Capcom Arcade Cabinet: Pack 1

Capcom Arcade Cabinet: Pack 1

Capcom has rereleased a number of their classic arcade games in a new format on PSN and Xbox Live.  The first pack, which can be purchased for $5, contains enhanced versions of 1943, Avengers, and Black Tiger.  Capcom has added tons of video options to these classics, including scan lines, aspect ratio, fake arcade cabinet wallpaper, and smoothing, not unlike the fighting-game packages that Iron Galaxy has been producing for Capcom.  There are a variety of other options to customize your experience, including dipswitches that let you adjust game settings and a choice between the international and Japanese versions of each game.  Additionally, there is a mix of multiplayer options. 1943 has online co-op while Black Tiger is local only.  Brief histories of each game are included, but these are so short that you would be better served by going online to find information.  All these options can be accessed from the main menu, where you launch each game separately.

1943 is a top-down shooter where you pilot an American fighter plane against Japanese forces in the battle of Midway.  The game is pretty simple. You fly through each level shooting down enemy planes, and eventually engage with ships or larger planes.  You can pick up power-ups as the game goes on that give you more stronger weapons or refill your health.  There is also an option to drop a screen-clearing bomb that sacrifices some of your health.  Of all the games in the package, it’s the most mechanically sound, but it still contains some issues.  You are constantly losing health, and the difficulty ramps up very quickly.  Of course, it is easy to brute force your way through the game because of the unlimited continues, but this reduces the game to a grueling slog.  Unfortunately, this annoying characteristic is repeated in each game.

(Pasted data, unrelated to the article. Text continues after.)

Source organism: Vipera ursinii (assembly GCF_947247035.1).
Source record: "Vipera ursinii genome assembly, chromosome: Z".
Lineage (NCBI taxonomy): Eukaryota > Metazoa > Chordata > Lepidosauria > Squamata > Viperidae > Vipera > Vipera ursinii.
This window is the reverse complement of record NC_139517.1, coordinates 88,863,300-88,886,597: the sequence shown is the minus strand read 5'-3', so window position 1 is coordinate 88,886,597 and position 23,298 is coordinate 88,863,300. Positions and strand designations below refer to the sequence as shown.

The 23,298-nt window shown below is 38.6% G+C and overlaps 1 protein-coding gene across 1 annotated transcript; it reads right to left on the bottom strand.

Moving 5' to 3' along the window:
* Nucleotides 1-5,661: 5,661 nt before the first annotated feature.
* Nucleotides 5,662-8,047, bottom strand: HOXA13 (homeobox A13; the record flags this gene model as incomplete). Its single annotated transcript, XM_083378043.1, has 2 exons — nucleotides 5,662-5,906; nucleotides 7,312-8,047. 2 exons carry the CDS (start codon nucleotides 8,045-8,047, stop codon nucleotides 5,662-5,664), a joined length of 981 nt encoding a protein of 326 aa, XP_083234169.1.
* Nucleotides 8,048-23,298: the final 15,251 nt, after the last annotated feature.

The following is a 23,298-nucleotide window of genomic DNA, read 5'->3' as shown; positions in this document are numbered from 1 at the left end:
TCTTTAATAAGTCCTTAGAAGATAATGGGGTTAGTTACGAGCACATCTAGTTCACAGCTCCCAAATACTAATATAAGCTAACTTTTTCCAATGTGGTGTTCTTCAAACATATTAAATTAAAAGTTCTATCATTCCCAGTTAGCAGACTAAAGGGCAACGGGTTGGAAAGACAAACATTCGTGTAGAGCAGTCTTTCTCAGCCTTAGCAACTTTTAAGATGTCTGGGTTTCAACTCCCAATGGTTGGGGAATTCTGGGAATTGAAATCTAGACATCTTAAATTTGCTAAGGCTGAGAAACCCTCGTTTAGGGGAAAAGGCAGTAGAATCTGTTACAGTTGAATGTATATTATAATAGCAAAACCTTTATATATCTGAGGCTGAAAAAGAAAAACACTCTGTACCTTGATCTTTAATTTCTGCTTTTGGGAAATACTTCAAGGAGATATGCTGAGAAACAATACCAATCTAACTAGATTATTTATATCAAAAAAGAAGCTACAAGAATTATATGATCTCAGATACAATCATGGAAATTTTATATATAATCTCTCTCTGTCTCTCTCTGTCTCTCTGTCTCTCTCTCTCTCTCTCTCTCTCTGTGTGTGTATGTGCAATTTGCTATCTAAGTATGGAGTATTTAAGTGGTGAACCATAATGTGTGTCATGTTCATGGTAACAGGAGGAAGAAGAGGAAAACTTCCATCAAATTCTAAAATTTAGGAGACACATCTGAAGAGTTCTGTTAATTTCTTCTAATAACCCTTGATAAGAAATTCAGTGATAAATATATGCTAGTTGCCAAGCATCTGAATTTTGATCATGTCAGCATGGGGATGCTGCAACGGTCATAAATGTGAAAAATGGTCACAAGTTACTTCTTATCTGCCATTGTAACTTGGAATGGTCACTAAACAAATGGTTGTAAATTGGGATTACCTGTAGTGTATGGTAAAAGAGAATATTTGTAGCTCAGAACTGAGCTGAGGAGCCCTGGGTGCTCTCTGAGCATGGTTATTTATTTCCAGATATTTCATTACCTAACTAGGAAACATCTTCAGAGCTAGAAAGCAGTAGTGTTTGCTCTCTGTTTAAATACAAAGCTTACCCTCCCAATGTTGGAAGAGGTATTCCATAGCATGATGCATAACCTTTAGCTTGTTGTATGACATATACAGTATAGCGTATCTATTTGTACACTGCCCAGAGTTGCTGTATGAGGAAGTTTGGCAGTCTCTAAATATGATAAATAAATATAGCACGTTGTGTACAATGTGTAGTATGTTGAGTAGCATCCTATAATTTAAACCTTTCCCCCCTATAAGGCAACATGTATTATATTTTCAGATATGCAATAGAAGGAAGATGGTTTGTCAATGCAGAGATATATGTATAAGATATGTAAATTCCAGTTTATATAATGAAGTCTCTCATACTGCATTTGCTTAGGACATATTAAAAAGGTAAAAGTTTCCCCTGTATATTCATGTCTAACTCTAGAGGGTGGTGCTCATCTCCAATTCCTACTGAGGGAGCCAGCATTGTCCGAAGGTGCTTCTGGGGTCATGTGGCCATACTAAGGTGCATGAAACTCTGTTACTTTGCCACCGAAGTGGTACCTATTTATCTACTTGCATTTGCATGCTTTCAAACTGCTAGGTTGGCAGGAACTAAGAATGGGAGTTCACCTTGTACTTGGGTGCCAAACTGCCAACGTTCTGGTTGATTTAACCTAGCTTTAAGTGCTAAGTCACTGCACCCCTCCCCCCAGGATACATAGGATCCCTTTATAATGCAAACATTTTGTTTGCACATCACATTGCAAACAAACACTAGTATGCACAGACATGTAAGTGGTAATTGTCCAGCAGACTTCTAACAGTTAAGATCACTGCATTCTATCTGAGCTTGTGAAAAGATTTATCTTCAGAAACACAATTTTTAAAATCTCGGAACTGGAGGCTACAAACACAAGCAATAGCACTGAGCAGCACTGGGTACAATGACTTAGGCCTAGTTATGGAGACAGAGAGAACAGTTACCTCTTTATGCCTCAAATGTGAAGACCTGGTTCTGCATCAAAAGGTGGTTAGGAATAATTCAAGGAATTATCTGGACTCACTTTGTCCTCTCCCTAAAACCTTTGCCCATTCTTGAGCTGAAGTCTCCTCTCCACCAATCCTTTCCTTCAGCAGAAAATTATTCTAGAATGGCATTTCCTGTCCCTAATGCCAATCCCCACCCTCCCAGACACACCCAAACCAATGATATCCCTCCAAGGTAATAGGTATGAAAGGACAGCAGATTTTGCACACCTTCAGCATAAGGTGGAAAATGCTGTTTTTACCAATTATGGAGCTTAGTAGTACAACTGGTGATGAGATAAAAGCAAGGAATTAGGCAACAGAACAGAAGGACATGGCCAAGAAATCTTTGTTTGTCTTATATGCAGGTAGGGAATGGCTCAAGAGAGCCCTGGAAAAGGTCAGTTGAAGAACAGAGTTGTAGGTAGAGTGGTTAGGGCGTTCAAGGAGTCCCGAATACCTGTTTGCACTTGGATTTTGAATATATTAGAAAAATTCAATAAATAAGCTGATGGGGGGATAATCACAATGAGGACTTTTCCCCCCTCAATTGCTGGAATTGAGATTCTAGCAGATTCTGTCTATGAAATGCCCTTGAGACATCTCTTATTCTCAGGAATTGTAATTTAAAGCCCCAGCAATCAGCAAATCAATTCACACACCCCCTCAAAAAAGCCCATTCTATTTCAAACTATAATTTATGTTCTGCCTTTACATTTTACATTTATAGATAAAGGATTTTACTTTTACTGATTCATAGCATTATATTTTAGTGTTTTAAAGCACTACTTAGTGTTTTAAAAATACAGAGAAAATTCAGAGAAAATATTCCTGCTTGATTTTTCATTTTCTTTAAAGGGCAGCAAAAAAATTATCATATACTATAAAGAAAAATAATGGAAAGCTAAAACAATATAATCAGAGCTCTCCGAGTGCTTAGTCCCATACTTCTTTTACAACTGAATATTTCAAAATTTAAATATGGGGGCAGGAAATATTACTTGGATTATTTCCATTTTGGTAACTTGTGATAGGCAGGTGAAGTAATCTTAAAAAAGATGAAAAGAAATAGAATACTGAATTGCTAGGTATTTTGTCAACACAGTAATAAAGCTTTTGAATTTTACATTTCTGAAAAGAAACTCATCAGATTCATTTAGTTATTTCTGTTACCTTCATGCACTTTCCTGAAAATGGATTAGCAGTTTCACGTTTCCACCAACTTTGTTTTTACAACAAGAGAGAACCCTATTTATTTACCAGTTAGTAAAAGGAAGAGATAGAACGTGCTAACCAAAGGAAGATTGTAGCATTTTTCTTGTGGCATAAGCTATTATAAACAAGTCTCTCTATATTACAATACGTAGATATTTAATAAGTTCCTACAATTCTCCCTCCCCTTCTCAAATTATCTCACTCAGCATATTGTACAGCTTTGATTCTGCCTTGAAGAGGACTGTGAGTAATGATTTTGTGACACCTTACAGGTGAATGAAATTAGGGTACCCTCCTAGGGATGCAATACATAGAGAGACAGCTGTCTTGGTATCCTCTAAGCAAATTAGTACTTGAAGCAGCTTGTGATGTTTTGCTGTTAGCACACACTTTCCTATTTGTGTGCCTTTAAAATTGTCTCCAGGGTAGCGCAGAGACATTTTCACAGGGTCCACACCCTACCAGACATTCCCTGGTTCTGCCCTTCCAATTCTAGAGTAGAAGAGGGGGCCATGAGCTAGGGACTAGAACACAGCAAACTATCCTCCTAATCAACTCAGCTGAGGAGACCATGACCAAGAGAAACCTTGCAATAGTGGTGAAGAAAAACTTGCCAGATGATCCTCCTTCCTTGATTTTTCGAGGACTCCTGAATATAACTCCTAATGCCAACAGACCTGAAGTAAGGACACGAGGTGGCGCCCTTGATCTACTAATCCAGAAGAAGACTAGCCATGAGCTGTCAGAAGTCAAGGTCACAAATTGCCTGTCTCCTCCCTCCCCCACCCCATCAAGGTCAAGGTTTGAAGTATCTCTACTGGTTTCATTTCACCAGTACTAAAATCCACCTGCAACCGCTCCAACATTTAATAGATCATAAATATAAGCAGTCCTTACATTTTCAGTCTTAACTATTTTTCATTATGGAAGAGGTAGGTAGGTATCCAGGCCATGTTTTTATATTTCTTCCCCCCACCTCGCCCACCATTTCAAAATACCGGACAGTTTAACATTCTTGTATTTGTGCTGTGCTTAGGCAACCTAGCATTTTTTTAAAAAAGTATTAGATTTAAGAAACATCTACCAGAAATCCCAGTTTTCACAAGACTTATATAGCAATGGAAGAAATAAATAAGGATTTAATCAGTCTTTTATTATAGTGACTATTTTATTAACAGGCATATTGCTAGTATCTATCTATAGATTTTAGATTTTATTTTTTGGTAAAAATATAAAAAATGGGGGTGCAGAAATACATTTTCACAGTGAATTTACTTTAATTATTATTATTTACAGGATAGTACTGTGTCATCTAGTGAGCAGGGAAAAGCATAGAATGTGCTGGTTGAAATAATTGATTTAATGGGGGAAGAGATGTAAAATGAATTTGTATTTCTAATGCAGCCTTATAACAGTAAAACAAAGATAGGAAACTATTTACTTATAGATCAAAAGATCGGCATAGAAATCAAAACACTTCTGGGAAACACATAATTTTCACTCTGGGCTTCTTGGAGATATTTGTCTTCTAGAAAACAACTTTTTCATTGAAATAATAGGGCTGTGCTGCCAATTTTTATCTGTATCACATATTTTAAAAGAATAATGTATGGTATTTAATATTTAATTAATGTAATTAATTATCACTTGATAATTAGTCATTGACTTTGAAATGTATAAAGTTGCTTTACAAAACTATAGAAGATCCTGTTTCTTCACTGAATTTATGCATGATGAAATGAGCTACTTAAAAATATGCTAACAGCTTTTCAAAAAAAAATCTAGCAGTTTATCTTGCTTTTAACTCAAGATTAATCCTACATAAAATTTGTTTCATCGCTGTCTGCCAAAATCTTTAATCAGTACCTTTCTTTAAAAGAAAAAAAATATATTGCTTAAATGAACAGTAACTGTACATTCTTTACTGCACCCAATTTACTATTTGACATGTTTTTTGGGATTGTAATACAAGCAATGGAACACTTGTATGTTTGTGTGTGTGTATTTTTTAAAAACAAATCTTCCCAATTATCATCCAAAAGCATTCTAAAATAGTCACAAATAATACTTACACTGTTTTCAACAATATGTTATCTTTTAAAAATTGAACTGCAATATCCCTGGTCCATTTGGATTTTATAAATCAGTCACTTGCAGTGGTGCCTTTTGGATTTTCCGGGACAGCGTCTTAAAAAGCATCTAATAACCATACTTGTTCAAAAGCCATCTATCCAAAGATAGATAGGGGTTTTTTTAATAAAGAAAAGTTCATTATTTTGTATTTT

Avengers is a top-down brawler pitting your hero against a city of criminals.  It’s also by far the weakest of the three games.  Again, you move around the screen fighting enemies with punches and kicks, though the punches are almost useless without power-ups because their range is so short, and grabbing power-ups like throwable knives.  At the end of each level is a boss, who you must defeat.  The controls don’t feel as responsive as they should, and the enemies feel much harder to fight as a result.  This is especially true of the regular enemies who grab you, and I found it quite difficult to escape.  I doubt I would have enjoyed it much in an arcade, and removed from that setting, it’s even less satisfying.

Black Tiger was probably my favorite game in the collection.  It’s a 2D side scrolling action-platformer where you explore a dungeon on your quest to defeat monsters and save the kingdom.  There are two buttons: jump, which is fairly standard; and attack.  The attack sends out a whip-like weapon as well as a series of knives.  The combat is fun and the enemy designs are pretty cool.  I particularly enjoyed the purchasable upgrades for both your weapons and armor, as they made the game feel like more than just a simple grind of increasingly difficult enemies and static abilities that the other games are.  Unfortunately, the game still has the cheap deaths that are so problematic in games of this era, and the platforming leaves much to be desired. It’s still a fun game, but it could be a lot better.

It’s nice that Capcom is attempting to preserve a portion of the company’s product history.  Unfortunately, the games just don’t update very well.  The absurd difficulty curve and cheap deaths are a constant reminder that these games were designed to take as many quarters from players as possible.  With that dynamic removed, much of the tension and fun is absent.  There’s still some fun to be had in each game and the price is very low, but the ability to brute force you’re way through each one with unlimited continues means that only those who enjoy chasing their friends on leaderboards should purchase this first collection.